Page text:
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County of Monroe
The Florida Keys
BOARD OF COUNTY COMMISSIONERS
Mayor Sylvia J. Murphy, District 5
Mayor Pro Tem, Danny L. Kolhage, District 1
George Neugent, District 2
Heather Carruthers, District 3
David Rice, District 4
For Immediate Release
September 22, 2014
Sustainability Program Manager
Bus: (305) 453-8774 or Cell (305) 395-9928
King Tide Photo Challenge September-October 2014
Local Governments Need You to Help Document How Sea Level Rise will Impact the Keys
Monroe County, Florida Via smartphones and social media, the public is invited to document “king tides” – the highest high tides of the year, which will be the average water levels of the future. The pictures that you take now will help our local government better plan for future flood risks, and give you a way to participate directly in the science that will drive decisions in your community. Everyone is welcomed to participate!
For most of September and October, the “regular” high tides in the Keys will reach new heights. Normal, cyclical events will add to current sea level rise and produce flooding of areas within ~2.5 feet of sea level. On October 8th and 9th, the high tides will reach 2-feet twice in the same day. Here are the high tides to watch in Key Largo, Marathon, and Key West:
Key Largo (Rock Harbor) - October 8, 9:26 a.m. and 9:42 p.m.
Key Largo (Rock Harbor) – October 9, 10:15 a.m. and 10:29 p.m.
Marathon - October 8, 10:30 a.m. and 10:20 p.m.
Marathon – October 9, 11:17 a.m. and 10:58 p.m.
Key West – October 8, 10:40 a.m. and 10:30 p.m.
Key West - October 9, 11:27 a.m. and 11:08 pm.
King Tide images offer a living record of the changes to our coasts and shorelines and a glimpse of what our daily tides may look like in the future as a result of sea level rise. The Southeast Florida Regional Climate Change Compact Counties, consisting of Monroe, Miami-Dade, Broward, and Palm Beach, are planning for an additional 3-7 inches of sea level rise by 2030 and 9-24 inches by 2060, based on U.S. Army Corps of Engineers reports.
Building a photographic library of how local communities are already experiencing flooding due to natural events, such as high tides, is an important step to learning more about, and then helping, areas that are especially vulnerable. Here is how you can help:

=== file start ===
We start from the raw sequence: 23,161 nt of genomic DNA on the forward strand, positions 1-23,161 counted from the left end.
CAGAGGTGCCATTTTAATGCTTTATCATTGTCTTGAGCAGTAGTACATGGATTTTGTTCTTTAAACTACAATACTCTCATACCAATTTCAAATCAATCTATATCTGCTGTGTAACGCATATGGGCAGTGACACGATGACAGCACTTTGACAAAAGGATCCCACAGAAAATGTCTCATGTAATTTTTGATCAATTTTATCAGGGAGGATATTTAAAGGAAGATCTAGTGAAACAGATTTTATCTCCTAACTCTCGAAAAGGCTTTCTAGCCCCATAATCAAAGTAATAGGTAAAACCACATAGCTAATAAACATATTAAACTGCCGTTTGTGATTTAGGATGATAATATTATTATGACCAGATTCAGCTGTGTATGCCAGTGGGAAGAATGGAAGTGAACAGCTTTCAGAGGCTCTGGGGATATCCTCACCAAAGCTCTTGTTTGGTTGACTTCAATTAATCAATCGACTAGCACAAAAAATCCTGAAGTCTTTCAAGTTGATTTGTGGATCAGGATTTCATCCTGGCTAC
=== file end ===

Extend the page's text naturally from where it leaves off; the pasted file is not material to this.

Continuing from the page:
1) Pick Your Site(s): We want photos from all over the Keys! It is important to choose a site that is both low and recognizable as a “usually above ground” spot. Especially important are areas near your neighborhood that most people might not know about. Please take photos of both “with high tide” and “without high tide,” so we can showcase the difference for people not familiar with your area.
2) Time Your Tide: It is important to be there at the highest tide for the best photo. Once you have chosen your area, check the tide chart for the right time for your area (high tide time can vary by up to an hour depending on where your site is located).
3) Send It In: Email your best photos to
or go to
to post directly and engage with us on our interactive sustainability and sea level rise website. We will web-post the best shots on our Flickr site, our GreenKeys site and use them to help develop our adaptation strategies. We may even use some in our new GreenKeys! Plan. All high tide photos submitted to the cause will become the property of Monroe County, with full credit to the photographers. See
Past Photos Here.
King Tides photo contests began in Queensland, Australia in 2009 and are now held in at least 3 countries and 10 U.S. states. King Tides are not related to climate change and are not sea level rise. The term ‘king tide’ is a non-scientific term used to describe naturally occurring, exceptionally high tides that take place when the sun and moon’s gravitational pull align making the oceans "bulge."
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